12. One-Click WordPress – WordPress has cuddled the world up to its user-friendly bosom and made many of us feel really comfortable about starting our own website. But it’s not all of us. With WordPress you have to get your own name unicornshosting and you have to know how to install it. These are steps that have kept people from getting a truly professional looking website. NOW HOWEVER THERE IS RapidPress. For one low price you get an instant WordPress site. Click. That’s it. Hook it up to your domain and you not only save a boatload of time…but also a nice handful of cash.

13. We have RAINBOWS and UNICORNS on our homepage. Seriously.  Do you know Konami Code?  If not, Google it, then come back to name.com and unlock all that makes us happy in the world.

Those are the Top 13 tricks to make the most of your domain names in 2013. Oh, and did we mention we have superfast DNS and propagation? Don’t know what that is? You don’t need to. Our incredible customer support and web dev team takes care of it for you. If there’s anything you come away with from this list is that we take care of you, your domains, websites and hosting. Otherwise we’d have no idea what to do with ourselves.

An Overview of ICANN’s Strawman Solution, and Why its Causing a Kerfuffle

There should be more complications in the new gTLD process. Said no one, ever. But concerns about brand protection have started a new debate in the ICANN community concerning the “Strawman Solution,” a suggested answer to the question, How will ICANN protect the Internet community against intellectual property destruction during the launch of nTLDs?

Since the Strawman Solution is getting so much attention, and since it affects you, as a potential registrant, we decided to break it all down – what the solution is, where it came from, why it’s causing controversy, and how it would affect registration. Once you’ve read everything over, let us know what you think.

The Strawman Solution

The Strawman Solution introduces several tweaks and implementations to policies in the ICANN guidebook, concerning trademark protection. The solution is meant as a talking point and a suggestion of possible changes, and would not go into effect until comments are considered and the proposal could be fleshed-out. Some of the key points of the proposal are:

  • Registrars must give a 30 day warning, pre-sunrise period, to promote public awareness and participation in sunrise registration.burning man for ntlds strawman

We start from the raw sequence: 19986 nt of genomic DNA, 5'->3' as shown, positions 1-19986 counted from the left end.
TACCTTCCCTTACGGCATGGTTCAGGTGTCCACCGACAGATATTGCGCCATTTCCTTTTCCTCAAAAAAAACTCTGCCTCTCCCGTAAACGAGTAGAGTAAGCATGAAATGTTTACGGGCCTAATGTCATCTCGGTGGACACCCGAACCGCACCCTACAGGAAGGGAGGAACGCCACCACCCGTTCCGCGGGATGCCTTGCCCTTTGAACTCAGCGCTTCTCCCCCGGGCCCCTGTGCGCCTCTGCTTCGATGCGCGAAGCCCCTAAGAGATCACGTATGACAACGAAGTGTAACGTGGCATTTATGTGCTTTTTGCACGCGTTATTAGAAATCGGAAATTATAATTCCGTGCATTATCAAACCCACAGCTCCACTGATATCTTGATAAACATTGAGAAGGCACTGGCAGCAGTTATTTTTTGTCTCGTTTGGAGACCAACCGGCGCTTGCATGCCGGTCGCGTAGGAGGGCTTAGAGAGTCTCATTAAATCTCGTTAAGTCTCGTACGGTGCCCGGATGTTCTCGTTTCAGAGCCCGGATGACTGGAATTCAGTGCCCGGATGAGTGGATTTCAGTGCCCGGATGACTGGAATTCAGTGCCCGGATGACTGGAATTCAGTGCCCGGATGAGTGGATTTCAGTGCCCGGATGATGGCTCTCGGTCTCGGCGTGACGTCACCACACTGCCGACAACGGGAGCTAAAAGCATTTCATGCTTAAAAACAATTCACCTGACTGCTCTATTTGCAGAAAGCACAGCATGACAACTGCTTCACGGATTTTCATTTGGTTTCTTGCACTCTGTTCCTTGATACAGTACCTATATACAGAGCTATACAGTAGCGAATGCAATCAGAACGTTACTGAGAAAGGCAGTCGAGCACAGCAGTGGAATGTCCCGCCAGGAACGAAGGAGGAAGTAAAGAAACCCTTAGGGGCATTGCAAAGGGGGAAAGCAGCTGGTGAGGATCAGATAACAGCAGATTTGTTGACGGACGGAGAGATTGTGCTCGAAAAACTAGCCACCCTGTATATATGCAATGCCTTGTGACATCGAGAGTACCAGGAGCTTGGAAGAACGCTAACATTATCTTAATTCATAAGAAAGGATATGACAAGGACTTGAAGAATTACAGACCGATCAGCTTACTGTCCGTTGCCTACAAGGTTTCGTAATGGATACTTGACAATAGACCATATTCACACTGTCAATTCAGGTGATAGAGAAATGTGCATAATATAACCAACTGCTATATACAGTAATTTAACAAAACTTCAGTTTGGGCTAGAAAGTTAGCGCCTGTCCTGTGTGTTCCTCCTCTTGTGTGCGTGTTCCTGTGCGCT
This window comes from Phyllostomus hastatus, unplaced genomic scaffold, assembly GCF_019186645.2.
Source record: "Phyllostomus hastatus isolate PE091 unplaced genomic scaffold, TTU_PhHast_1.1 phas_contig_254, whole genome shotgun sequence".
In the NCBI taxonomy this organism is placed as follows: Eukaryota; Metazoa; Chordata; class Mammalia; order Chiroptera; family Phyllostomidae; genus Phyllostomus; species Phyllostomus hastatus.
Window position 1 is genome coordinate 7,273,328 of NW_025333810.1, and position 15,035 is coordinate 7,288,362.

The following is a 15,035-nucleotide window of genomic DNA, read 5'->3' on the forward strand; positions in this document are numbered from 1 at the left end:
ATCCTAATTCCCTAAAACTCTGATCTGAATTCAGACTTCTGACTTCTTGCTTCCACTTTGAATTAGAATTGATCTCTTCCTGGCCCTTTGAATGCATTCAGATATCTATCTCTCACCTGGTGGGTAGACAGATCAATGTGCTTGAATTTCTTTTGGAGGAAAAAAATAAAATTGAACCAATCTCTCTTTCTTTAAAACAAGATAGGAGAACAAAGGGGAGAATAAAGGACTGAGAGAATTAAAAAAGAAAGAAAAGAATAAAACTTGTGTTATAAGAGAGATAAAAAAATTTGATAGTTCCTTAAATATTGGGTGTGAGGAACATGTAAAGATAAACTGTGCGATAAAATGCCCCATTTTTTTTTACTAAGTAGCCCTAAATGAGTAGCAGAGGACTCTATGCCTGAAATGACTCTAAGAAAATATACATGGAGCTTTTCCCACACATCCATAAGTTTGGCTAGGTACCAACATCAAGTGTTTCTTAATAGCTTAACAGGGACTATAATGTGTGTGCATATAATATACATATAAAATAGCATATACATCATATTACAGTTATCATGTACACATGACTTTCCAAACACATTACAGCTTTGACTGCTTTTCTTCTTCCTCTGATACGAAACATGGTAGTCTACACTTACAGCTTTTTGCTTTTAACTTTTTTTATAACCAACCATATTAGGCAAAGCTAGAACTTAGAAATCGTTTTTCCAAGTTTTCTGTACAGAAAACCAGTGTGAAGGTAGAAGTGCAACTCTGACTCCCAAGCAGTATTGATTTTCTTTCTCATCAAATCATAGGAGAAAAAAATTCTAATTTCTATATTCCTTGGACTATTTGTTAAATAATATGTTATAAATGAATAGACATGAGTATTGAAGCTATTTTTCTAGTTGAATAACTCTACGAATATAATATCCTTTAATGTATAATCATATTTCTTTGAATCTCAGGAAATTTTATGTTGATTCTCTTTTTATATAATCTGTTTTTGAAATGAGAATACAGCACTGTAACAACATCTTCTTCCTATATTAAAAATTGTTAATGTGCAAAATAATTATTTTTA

• The 60 day period for Trademark Clearinghouse registration would be extended to 90 days.
  • An optional “Claims 2” period for the Trademark Clearinghouse would be implemented, during which a claims holder may pay additional fees to keep the basic functions of the TMCH open for six months to a year.
  • Trademark owners could register up to 50 labels that have been previously determined by the UDRP or a court proceeding to be abusive or infringing in the TMCH.

In addition to these points of the Strawman Proposal, the document is also dog-eared with an additional proposal, not agreed on by the committee that met after Toronto, but still up for discussion. That proposal, The Limited Preventative Registration, would add a mechanism for trademark owners to prevent second-level registration of their marks.

The Process of Drafting the Strawman Proposal

The Strawman Proposal was drafted after a closed-door meeting following the Toronto summit, in November (2012). The meeting was kept off-record, so until recently the list of who attended wasn’t released. The members included: ICANN staff, IBM and Deloitte representatives (both companies were picked by ICANN to run the TMCH), and representatives from “select stakeholder groups,” who also represent GNSO, or the Generic Names Supporting Organization. The complete list is available on the Strawman document.

After the proposal was drafted, ICANN posted it to its website, and opened the document for commentary, which occurred through Jan. 16, 2013. 85 comments were posted, by applicants, trademark holders, registries and registrars, and the proposal is now in the reply stage of its process, meaning replies may be posted to original comments through Feb. 5. After Feb. 5, ICANN will post a summary of the comments in order to decide whether or not the proposal should pass through to the next stage.

Support for Strawman